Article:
Johannesburg - The Tobacco Institute of Southern Africa (TISA) has warned that a rushed new system for tracking cigarettes would see a multi-billion rand tender awarded to a monopoly yet may fail to curb the R8 billion illegal cigarette trade.
The “track-and-trace marker technology” issued by the South African Revenue Service (SARS) would not address the main problem of illegal tobacco trade, which was cigarette volume verification at point of manufacture, according to TISA.
In April, SARS announced that it had embarked on several strategic initiatives to curb the country's illegal tobacco trade.
TISA chairman, François van der Merwe, said the new system was originally conceptualised under the watch of Tom Moyane while he was SARS commissioner.
SARS issued a request for proposals on 26 April 2019, with a deadline of 20 June, for bidders to submit proposals for the appointment of a single service provider.
Van der Merwe said SARS would then attempt to implement a system in 12 months that has taken the EU and Ghana more than four years of consultation and trials to achieve.
He said SARS intended to appoint a single service provider for an unprecedented eight years to implement a system that would impact on wholesalers, retailers, distributors and manufacturers, at significant cost and without consulting the value chain stakeholders.
The contract would be worth billions of rands to the winning bidder.
SARS lost more than R8 billion last year due to volumes not declared, according to TISA.
Any new system should primarily focus on addressing the main problem, which was volume verification through digital technology at the point of manufacture, said TISA.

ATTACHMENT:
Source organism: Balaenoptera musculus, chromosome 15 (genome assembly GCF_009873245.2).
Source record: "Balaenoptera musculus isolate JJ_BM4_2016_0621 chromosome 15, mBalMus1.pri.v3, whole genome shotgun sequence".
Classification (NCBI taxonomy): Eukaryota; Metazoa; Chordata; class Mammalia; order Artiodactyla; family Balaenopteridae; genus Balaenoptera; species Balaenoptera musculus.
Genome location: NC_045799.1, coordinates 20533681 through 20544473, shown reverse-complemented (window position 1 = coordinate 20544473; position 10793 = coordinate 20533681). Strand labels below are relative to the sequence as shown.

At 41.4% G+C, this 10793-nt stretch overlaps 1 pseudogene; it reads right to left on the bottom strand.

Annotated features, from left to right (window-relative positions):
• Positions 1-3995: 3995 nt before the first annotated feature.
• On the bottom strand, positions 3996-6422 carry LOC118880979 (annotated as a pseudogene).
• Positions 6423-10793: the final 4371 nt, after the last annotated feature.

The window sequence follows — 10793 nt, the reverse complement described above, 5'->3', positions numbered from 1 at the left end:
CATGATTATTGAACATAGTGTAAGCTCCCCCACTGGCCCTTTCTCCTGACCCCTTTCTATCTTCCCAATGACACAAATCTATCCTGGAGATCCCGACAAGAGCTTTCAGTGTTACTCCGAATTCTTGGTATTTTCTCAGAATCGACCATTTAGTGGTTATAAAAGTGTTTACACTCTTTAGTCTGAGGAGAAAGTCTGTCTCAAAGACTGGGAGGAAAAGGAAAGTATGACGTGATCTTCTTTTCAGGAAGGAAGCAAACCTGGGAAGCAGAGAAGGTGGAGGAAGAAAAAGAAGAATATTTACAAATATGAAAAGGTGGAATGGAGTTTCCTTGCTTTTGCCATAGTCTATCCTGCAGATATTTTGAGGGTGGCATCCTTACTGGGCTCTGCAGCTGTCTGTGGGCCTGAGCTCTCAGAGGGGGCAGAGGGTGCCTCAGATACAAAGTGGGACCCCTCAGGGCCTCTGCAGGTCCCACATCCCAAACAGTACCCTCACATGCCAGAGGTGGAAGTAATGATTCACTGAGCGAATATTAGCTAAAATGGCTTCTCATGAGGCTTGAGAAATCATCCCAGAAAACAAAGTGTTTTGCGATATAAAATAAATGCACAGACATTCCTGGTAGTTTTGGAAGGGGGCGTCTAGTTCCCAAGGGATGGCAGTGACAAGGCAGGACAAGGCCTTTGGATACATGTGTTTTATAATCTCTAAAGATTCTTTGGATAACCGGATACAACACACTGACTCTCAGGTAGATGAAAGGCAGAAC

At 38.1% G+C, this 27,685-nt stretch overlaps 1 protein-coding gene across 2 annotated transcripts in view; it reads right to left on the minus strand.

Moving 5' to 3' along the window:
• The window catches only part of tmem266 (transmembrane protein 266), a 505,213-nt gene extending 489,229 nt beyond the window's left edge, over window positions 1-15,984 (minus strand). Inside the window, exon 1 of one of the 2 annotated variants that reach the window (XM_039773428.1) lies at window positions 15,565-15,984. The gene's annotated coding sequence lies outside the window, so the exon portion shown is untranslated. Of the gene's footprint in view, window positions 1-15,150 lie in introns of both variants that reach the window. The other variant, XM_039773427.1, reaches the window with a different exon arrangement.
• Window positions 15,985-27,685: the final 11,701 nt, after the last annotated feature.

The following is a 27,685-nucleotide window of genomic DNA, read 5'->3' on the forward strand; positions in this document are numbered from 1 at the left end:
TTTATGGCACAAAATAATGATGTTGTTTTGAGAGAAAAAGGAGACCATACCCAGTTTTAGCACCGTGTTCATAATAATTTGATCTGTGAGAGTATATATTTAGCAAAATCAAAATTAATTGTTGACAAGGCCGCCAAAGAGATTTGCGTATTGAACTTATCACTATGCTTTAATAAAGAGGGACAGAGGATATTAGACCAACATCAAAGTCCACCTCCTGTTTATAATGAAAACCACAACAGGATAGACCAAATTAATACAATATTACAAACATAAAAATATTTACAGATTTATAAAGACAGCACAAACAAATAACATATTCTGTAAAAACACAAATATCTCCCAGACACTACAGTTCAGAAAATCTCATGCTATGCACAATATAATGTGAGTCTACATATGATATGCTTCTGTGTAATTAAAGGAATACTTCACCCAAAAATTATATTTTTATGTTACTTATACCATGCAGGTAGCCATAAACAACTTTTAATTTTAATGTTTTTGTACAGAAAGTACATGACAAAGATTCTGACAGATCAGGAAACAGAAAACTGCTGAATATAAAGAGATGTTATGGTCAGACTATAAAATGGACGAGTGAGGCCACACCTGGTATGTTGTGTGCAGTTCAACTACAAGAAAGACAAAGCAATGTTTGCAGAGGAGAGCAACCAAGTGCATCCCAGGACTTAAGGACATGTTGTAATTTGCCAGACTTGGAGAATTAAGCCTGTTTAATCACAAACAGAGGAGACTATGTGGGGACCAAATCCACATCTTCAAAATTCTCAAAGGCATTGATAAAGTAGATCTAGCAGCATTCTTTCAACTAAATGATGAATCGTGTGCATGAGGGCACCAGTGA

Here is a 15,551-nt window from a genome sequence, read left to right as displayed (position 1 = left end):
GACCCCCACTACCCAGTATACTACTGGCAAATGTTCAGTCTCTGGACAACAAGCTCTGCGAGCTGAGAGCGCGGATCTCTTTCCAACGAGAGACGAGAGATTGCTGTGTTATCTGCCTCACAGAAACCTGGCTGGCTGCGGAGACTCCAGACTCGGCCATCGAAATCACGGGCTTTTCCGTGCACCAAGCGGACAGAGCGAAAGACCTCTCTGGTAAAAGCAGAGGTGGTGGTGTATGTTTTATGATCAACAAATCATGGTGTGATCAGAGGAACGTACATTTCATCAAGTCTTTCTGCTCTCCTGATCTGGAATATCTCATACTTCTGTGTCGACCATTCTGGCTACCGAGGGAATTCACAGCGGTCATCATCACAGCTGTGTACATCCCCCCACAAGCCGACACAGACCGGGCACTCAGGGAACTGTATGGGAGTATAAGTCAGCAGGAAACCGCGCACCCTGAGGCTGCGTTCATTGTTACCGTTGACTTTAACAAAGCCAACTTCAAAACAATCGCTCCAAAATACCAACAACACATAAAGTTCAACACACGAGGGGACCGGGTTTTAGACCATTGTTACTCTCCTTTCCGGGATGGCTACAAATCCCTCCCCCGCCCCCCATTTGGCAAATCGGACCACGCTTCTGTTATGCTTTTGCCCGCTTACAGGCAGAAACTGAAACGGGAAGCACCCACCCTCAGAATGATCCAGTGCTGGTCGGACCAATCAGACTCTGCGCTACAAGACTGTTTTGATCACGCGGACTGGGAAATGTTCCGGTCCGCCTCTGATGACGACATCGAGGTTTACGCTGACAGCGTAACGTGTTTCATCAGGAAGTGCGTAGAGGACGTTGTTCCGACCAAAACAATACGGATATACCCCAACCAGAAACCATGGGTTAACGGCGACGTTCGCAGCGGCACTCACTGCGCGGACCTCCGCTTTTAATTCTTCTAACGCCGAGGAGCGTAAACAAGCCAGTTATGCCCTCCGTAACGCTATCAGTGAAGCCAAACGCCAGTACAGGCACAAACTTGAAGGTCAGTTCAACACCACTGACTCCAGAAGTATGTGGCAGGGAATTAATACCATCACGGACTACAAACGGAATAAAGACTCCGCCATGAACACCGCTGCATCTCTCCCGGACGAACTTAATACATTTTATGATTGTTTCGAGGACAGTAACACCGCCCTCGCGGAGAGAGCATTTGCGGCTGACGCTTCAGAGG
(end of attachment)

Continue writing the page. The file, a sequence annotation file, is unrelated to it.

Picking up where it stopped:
Van der Merwe said they were supporting track and trace systems which would address the most profitable aspect of the illicit trade and would ensure the legal tobacco sector makes inroads into one of the world’s worst illegal markets.
"These are complex, hi-tech systems that must be able to plug into the existing, as well as future technology used by SARS, retailers, wholesalers and manufacturers so data can be shared in real time.
"Rolling out such a sophisticated, IT-intensive system requires enough time for preparation, consultation and testing and TISA is concerned that the rushed process being followed by SARS has skipped these critical steps," he said.
"It will impose excessive and impractical regulatory burdens on small retailers when the real problem lies with local manufacturers who are evading taxes. This will only encourage retailers to sell illegal products because they won’t be able to cover the compliance costs of receiving legal cigarettes."
Eighty per cent of cigarettes were retailed by small informal shops that were not equipped for the new rules and would be forced out of the legal trade as a result, van der Merwe said.
The system specified in the tender would capture only the legal market and could drive illicit trade up further, said TISA.
African News Agency (ANA)